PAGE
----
Choosing Clothing to Last

When disaster strikes, the last thing one wants to have to worry about is clothing. Having appropriate and durable clothing is the answer to this. There are several factors to consider when determining which survival clothing to purchase. These include the type of clothing, the material from which it is made, features, other style points, and more. 

Choosing appropriate clothing is going to depend, to some degree, on the climate in the area, though some considerations are valid for any location. An area that regularly has temperatures below freezing will require different attire than an area that rarely gets cold weather at all. In the same vein, one may think water-resistant clothes are more necessary in an area where it rains a lot, but realistically, it will be needed in any area because it does rain at times. 

Colors for Heat Control

It is well known that some colors absorb more heat while others block it, but that knowledge is not always applied to clothing, though it should be, especially as it relates to preparing for survival situations.  For colder climates, a dark-colored outer layer will assist in retaining heat, while in warmer areas, a light-colored top layer will be best for comfort. A lightweight white shirt as a bottom layer is a good idea for warm areas, as it may be more comfortable to reduce to a single layer at times.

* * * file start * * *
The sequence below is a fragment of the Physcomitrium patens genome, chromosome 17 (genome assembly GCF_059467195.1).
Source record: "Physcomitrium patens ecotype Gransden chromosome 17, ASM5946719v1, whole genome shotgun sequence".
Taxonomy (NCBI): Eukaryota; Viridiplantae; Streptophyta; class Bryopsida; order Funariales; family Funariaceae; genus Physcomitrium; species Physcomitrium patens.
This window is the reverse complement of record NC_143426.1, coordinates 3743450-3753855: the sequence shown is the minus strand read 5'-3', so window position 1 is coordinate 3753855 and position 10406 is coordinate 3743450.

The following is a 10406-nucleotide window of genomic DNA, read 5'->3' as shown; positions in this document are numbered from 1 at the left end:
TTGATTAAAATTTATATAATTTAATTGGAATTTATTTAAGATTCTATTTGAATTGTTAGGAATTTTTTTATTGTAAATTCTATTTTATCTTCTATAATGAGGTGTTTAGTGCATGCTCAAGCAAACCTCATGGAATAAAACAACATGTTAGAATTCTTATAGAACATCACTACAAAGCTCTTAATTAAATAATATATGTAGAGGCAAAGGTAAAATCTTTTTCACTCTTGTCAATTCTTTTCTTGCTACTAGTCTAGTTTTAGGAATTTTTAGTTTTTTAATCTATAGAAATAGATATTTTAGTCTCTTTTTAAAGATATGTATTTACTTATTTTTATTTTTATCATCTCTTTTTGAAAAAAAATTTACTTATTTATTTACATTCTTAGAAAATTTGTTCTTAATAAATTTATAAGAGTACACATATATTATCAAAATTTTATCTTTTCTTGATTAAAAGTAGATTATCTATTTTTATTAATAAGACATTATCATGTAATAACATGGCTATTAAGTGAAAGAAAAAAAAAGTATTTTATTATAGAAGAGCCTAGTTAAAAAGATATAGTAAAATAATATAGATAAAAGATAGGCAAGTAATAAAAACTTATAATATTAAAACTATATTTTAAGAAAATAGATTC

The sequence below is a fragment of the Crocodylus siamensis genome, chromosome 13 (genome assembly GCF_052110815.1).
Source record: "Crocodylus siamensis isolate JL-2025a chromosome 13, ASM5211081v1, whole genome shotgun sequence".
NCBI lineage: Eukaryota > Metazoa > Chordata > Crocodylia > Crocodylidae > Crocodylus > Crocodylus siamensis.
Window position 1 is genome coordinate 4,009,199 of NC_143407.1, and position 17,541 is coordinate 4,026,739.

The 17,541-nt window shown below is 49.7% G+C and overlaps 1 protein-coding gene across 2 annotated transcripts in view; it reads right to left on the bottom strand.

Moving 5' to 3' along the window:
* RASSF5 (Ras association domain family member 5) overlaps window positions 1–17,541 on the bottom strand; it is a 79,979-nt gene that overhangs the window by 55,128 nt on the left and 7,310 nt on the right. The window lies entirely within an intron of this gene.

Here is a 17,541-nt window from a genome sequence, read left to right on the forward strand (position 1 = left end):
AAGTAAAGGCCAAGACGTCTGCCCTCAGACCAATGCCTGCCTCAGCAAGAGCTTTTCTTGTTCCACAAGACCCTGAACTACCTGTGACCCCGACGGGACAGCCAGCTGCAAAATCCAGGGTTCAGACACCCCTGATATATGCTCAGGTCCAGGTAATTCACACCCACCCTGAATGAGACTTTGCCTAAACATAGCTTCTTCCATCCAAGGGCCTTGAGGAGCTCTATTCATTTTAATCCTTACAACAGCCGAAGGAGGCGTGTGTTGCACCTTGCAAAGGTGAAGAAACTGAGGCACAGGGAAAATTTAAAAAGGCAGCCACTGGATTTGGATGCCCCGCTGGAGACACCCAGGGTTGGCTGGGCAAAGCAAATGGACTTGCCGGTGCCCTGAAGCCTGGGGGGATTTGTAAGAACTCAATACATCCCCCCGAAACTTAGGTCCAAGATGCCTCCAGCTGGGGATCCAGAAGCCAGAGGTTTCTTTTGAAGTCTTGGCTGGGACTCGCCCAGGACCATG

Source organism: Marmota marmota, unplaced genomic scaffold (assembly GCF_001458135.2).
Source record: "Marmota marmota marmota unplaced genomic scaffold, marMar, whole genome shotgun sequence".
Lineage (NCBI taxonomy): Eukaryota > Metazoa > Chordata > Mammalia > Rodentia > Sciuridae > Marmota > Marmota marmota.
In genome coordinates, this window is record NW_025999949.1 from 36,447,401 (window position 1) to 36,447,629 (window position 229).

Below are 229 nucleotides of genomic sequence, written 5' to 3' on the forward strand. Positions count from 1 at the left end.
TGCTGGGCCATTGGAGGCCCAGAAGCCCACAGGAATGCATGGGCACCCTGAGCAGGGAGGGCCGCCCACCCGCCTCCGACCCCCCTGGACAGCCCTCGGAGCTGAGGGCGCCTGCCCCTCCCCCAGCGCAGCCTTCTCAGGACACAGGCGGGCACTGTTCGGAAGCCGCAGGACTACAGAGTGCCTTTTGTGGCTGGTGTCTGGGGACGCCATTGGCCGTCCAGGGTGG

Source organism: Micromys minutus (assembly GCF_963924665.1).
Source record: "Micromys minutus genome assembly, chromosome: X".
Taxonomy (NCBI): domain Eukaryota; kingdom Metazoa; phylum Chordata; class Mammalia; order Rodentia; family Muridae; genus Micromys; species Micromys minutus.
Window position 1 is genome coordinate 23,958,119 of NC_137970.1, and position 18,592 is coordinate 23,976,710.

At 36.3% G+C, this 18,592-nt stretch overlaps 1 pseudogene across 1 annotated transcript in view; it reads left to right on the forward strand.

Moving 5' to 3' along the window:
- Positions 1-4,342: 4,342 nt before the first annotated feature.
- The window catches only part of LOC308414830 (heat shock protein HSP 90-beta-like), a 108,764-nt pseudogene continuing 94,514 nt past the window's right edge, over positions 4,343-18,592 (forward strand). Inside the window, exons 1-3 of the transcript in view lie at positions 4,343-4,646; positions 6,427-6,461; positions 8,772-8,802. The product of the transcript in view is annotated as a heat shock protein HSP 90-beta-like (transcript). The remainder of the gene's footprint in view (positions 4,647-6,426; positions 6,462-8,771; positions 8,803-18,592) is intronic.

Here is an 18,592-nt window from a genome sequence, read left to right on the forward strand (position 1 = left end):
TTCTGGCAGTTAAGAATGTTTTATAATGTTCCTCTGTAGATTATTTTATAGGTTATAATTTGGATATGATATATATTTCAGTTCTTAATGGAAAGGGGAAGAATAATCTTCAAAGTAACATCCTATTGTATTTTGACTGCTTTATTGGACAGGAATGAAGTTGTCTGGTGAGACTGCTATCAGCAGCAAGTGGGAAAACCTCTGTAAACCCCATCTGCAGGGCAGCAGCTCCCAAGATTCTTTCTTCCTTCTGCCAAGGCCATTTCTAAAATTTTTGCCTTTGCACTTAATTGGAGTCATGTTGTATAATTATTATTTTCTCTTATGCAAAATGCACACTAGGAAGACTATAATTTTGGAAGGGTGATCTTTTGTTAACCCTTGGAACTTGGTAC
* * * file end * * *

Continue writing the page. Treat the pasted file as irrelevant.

There are many reasons to choose clothing that covers most of the body’s skin and deterring insects is one of the biggest ones of these. In order to achieve this goal, it is necessary to have clothing that not only covers the skin, but can also be tightened around waist, wrists, and ankles (and possibly neck, as well) to keep insects from being able to find their way inside. This can be done with rubber bands, hook-and-loop fastener, or strings most easily, though other options may be possible.

Another reason to cover as much skin as possible is to prevent sunburn. When skin is exposed to sunlight for extended periods, the resulting burn can be uncomfortable, at best, and dangerous at worst. Keeping skin covered will aid in keeping this from happening, and remove the need to procure sunscreen, which may not be available. This type of clothing should have some degree of UV protection which, actually, is not an inherent trait of fabric in general. If the sun can be seen through fabric when holding it between one’s eyes and the sun, then UV rays can get through the cloth. Finding clothing that has an SPF rating is practical.